Finance Property Home owners end mortgage holidays in droves as economy improves

Home owners end mortgage holidays in droves as economy improves

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The number of deferred loans in Australia has fallen below 300,000. Photo: Getty
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Nearly 70 per cent of Australians who paused their home loan due to pandemic pressures have resumed repayments as banks encourage customers to assess their options.

But the Australian Banking Association has warned a “time of reckoning” lies ahead, with many remaining deferrers only hanging on because of elevated levels of government support.

The latest figures from the ABA, which assesses the home loan books of the four major banks and those of Suncorp, Adelaide and Bendigo Banks, show that overall home loan deferrals are now down to 145,250.

Compared to June’s peak of 436,139, that’s a 67 per cent fall.

ABA CEO Anna Bligh told Nine newspapers that although the figures were promising, a “time of reckoning” was still head for the tens of thousands of deferrers who opted to continue their home loan holiday.

Ms Bligh told the ABC’s Peter Ryan the banking sector would not be approaching the new year with “rose-coloured glasses”.

Source: Australian Banking Association

“For some of their customers 2021 is going to mean facing some pretty tough decisions,” Ms Bligh said.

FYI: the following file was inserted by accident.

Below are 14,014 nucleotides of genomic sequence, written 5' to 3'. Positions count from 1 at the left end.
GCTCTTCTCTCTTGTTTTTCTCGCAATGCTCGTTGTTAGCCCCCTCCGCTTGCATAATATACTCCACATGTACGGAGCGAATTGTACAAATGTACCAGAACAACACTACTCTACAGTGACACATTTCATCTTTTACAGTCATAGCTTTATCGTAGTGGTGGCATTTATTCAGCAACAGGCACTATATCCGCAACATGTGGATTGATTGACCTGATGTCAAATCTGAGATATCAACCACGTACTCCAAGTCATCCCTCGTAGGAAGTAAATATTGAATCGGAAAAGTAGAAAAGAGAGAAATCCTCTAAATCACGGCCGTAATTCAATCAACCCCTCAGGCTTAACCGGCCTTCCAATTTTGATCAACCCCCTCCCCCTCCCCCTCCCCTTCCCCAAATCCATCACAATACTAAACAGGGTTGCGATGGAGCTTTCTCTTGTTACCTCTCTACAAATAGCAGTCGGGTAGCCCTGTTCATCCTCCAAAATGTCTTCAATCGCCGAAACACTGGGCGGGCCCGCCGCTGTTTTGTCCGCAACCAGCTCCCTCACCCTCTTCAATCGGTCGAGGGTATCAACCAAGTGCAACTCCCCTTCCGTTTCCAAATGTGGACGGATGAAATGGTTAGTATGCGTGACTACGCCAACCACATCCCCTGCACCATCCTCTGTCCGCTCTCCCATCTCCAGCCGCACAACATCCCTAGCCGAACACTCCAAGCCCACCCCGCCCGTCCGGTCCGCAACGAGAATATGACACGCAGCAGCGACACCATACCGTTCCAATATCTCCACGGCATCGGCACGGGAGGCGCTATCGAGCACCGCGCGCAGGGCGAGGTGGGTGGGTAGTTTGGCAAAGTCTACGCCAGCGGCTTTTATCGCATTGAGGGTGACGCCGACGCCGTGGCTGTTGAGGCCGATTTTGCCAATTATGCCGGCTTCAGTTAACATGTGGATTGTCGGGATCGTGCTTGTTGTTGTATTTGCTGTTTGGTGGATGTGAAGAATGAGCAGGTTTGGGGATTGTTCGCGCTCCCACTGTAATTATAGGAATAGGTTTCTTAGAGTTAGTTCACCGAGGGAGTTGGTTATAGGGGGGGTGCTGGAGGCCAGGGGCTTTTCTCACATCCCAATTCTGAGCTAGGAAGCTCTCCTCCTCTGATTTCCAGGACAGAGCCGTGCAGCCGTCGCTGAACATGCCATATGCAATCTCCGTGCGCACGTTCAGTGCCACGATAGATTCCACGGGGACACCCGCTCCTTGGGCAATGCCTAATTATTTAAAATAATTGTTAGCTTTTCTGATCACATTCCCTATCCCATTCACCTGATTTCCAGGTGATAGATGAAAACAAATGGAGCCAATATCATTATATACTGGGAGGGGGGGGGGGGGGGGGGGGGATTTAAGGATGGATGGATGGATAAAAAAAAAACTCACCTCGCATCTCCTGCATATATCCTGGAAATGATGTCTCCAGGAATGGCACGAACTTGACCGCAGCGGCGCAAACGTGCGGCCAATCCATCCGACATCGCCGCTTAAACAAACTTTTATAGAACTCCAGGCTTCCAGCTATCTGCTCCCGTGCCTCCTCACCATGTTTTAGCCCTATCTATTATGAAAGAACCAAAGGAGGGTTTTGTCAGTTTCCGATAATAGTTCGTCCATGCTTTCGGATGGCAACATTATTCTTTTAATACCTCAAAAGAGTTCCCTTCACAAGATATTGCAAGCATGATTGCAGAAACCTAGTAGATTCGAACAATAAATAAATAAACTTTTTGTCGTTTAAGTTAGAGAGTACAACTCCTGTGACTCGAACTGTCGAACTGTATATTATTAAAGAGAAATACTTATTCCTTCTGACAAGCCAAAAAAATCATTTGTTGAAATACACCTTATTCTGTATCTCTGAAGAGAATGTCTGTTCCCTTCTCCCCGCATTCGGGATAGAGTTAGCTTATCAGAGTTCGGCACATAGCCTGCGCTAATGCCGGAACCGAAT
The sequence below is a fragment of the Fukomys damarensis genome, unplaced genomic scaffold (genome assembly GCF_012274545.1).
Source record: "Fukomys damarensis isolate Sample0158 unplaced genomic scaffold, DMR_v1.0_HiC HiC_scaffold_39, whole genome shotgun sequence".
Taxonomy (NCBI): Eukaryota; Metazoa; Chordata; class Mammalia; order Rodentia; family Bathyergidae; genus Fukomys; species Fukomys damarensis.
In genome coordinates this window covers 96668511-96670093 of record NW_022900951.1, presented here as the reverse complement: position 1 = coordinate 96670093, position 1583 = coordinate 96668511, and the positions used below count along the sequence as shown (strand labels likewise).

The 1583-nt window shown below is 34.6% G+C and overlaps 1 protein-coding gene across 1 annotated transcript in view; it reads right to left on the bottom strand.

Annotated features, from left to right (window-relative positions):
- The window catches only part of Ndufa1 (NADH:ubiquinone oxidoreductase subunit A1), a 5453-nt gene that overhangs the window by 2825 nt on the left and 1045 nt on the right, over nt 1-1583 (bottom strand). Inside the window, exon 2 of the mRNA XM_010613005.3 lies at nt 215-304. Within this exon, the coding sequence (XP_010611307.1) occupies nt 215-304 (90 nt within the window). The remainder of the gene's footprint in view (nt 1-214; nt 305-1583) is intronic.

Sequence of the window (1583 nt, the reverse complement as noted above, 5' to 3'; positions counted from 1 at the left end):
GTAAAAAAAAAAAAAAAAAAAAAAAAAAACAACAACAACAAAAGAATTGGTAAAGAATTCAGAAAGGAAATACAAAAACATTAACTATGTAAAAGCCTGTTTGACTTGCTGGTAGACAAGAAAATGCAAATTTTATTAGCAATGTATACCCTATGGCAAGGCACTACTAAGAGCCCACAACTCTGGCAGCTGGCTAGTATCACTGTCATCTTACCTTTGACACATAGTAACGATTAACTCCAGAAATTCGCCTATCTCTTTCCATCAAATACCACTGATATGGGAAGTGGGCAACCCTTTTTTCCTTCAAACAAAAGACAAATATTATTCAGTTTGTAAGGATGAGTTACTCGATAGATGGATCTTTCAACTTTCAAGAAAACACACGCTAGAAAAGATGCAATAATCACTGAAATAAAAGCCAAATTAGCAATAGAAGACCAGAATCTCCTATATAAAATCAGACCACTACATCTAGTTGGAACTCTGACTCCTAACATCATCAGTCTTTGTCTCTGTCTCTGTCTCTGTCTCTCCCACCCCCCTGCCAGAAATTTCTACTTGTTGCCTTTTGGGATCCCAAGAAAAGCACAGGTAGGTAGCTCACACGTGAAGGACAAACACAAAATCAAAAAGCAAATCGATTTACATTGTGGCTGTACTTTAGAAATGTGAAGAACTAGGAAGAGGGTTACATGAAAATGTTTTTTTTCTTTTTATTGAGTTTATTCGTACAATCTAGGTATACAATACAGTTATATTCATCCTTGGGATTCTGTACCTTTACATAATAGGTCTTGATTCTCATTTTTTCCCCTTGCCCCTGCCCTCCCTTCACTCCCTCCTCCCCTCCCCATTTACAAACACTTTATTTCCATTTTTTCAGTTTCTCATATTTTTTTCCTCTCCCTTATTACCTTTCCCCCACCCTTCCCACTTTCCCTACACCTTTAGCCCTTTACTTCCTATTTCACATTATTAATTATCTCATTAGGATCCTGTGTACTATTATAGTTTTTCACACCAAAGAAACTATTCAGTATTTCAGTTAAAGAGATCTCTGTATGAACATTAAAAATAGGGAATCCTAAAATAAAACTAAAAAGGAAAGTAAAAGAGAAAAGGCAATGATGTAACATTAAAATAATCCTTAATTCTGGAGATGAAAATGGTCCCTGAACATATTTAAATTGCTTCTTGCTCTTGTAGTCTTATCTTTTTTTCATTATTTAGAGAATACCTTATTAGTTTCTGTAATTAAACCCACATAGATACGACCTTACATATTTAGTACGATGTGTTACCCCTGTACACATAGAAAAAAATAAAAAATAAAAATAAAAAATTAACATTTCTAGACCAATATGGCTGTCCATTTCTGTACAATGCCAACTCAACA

“If you are facing long-term unemployment because of what’s happened in your industry and circumstances involving you and your family, there are going to be circumstances where it is in the best interest of the customer to put their property on the market, release the equity they have in it and restore themselves to financial wellbeing.”

Charter Keck Cramer director of research and strategy Angie Zigomanis said Australia’s better-than-expected economic performance had so far kept a lid on forced sales.

Early predictions of a double-digit house price crash are now unlikely to materialise, he said, and buoyant prices have given heavily-indebted home owners a way to safely exit the market.

Source: Australian Banking Association

“If prices were to hold up, then that allows these people [on deferrals] to put their properties on the market without their bank taking possession of the home,” Mr Zigomanis said.

“However, in Melbourne, for example, people haven’t been able to buy property for six months, so you [might] find that six months out from now that demand starts to dissipate and we return to normal levels of buyer demand, [and] those deferrees could lose out.

“The question is, how much momentum will the economy have picked up once the mortgage deferral period comes to a definitive end?”

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